Transportation, no-fault insurance

In terms of unfinished business Snyder said hopes to tackle this year, he mentioned the one obvious task – transportation funding in this way of roads and bridge repairs.

Not mentioned was his support for reforms to the state’s auto no-fault insurance system, but his top aides said prior to the speech that the topic’s absence did not indicate he no longer supports the reform, just that he did not have room to include everything.

Regarding transportation, Snyder said there will be about $250 million more available to help repair the state’s roads and bridges, but did not spend much time on the topic the way he did in his 2013 State of the State address when he called on lawmakers to spend $1.2 billion annually.

“We do need to invest more in our roads,” Snyder said.

Michigan Department of Transportation Director Kirk Steudle said $250 million is “a nice start.”

“It’s a one-time shot in the arm,” Steudle said.

Williams said the chamber will continue to push for increased transportation spending as its members need those improvements to guarantee they can get their products to market.

No mention of minimum wage

Doug Rothwell, president and CEO of the Business Leaders for Michigan, said his organization was pleased that Snyder plans to focus on many of its policy priorities, including fiscal management, transportation, making college more affordable and accelerating job growth.

“We applaud the governor’s effort to make Michigan even more welcoming to immigrants. Attracting immigrants with advanced academic degrees or entrepreneurial aspirations will help the state attract investment and create jobs,” Rothwell wrote. “Another critical step forward is reducing Michigan’s unemployment rate by giving more children the opportunity to get a community college or university degree.

“To do that, we need to increase access and make college more affordable. We’re hopeful the governor will recommend enough in his budget to stem the tide of rising tuition and look forward to working with the administration and the Legislature to make Michigan a ‘top ten’ state for jobs, personal income and a healthy economy.”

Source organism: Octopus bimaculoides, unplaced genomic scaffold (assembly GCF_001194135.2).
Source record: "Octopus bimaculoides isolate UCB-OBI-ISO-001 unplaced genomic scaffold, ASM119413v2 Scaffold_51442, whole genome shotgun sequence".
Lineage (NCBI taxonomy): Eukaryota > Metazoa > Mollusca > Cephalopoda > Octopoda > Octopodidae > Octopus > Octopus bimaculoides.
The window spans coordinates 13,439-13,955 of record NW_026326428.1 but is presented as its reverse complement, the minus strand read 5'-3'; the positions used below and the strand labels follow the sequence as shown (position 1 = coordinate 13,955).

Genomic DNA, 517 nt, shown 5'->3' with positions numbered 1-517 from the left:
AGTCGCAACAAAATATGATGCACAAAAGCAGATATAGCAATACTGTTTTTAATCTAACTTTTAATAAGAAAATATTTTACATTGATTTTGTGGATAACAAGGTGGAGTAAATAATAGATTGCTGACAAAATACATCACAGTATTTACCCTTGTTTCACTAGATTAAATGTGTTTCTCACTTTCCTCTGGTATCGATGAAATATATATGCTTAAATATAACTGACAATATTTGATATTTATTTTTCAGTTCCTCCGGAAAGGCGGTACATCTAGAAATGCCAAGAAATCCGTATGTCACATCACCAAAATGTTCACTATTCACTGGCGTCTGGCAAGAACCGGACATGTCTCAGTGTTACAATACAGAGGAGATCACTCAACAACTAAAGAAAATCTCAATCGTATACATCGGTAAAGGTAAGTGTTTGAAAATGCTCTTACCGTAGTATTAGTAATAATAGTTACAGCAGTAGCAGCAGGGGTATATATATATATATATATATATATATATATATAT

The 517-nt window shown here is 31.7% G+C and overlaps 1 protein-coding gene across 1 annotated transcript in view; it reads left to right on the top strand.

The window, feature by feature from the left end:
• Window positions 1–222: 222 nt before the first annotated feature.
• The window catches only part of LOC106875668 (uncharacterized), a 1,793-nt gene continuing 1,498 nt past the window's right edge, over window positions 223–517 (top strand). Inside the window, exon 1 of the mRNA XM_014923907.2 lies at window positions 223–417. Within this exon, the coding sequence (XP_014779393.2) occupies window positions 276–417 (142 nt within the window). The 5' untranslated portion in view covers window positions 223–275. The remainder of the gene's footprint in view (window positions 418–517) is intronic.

Also in the speech, Snyder said he supported a pilot project that would allow some low-performing schools to enact year-round school. It would not add days to the school calendar, just stretch out the school year.

One thing Snyder did not address in his speech was the idea of raising the state’s minimum wage, but the presumed Democrat gubernatorial candidate Mark Schauer, who was at the Capitol meeting with reporters earlier in the day, said he thought Snyder should.

Schauer said it would benefit a million workers in the state and is the right thing to do.

“The economics work,” Schauer said. “It’s wildly popular with the public. If Rick Snyder continues to sit on the sidelines on that issue, it will be one more reason why he loses his reelection.”

Senate Majority Leader Randy Richardville, R-Monroe, said the state’s minimum wage of $7.40 already exceeds that of the federal government, which has a minimum wage of $7.25 an hour.

“Mark continually talks about putting more burdens on businesses than what they have already,” Richardville said.

Chris Gautz: 1-517-403-4403, Twitter: @chrisgautz